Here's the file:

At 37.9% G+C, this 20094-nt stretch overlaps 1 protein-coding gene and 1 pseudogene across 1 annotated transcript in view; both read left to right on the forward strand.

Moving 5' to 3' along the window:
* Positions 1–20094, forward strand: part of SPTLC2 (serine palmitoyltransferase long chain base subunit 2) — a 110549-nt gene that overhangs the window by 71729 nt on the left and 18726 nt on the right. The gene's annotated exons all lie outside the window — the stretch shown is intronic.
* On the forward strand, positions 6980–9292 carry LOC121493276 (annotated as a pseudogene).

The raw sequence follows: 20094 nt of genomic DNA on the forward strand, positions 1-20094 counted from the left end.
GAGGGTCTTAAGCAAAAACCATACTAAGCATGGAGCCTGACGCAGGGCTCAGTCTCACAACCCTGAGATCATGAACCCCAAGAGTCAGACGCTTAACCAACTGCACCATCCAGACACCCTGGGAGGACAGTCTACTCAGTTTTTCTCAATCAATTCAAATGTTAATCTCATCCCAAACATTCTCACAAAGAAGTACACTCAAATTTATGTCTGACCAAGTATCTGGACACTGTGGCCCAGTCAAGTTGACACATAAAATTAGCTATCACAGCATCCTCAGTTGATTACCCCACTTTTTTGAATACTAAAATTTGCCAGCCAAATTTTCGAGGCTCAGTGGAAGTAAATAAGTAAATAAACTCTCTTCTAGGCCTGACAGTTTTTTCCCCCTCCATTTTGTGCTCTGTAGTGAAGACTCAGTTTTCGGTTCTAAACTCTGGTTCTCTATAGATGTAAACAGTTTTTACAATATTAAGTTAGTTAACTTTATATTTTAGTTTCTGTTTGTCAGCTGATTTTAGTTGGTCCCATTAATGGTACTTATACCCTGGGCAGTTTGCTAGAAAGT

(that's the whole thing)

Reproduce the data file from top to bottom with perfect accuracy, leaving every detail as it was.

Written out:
At 37.9% G+C, this 20094-nt stretch overlaps 1 protein-coding gene and 1 pseudogene across 1 annotated transcript in view; both read left to right on the forward strand.

Moving 5' to 3' along the window:
* Positions 1–20094, forward strand: part of SPTLC2 (serine palmitoyltransferase long chain base subunit 2) — a 110549-nt gene that overhangs the window by 71729 nt on the left and 18726 nt on the right. The gene's annotated exons all lie outside the window — the stretch shown is intronic.
* On the forward strand, positions 6980–9292 carry LOC121493276 (annotated as a pseudogene).

The raw sequence follows: 20094 nt of genomic DNA on the forward strand, positions 1-20094 counted from the left end.
GAGGGTCTTAAGCAAAAACCATACTAAGCATGGAGCCTGACGCAGGGCTCAGTCTCACAACCCTGAGATCATGAACCCCAAGAGTCAGACGCTTAACCAACTGCACCATCCAGACACCCTGGGAGGACAGTCTACTCAGTTTTTCTCAATCAATTCAAATGTTAATCTCATCCCAAACATTCTCACAAAGAAGTACACTCAAATTTATGTCTGACCAAGTATCTGGACACTGTGGCCCAGTCAAGTTGACACATAAAATTAGCTATCACAGCATCCTCAGTTGATTACCCCACTTTTTTGAATACTAAAATTTGCCAGCCAAATTTTCGAGGCTCAGTGGAAGTAAATAAGTAAATAAACTCTCTTCTAGGCCTGACAGTTTTTTCCCCCTCCATTTTGTGCTCTGTAGTGAAGACTCAGTTTTCGGTTCTAAACTCTGGTTCTCTATAGATGTAAACAGTTTTTACAATATTAAGTTAGTTAACTTTATATTTTAGTTTCTGTTTGTCAGCTGATTTTAGTTGGTCCCATTAATGGTACTTATACCCTGGGCAGTTTGCTAGAAAGT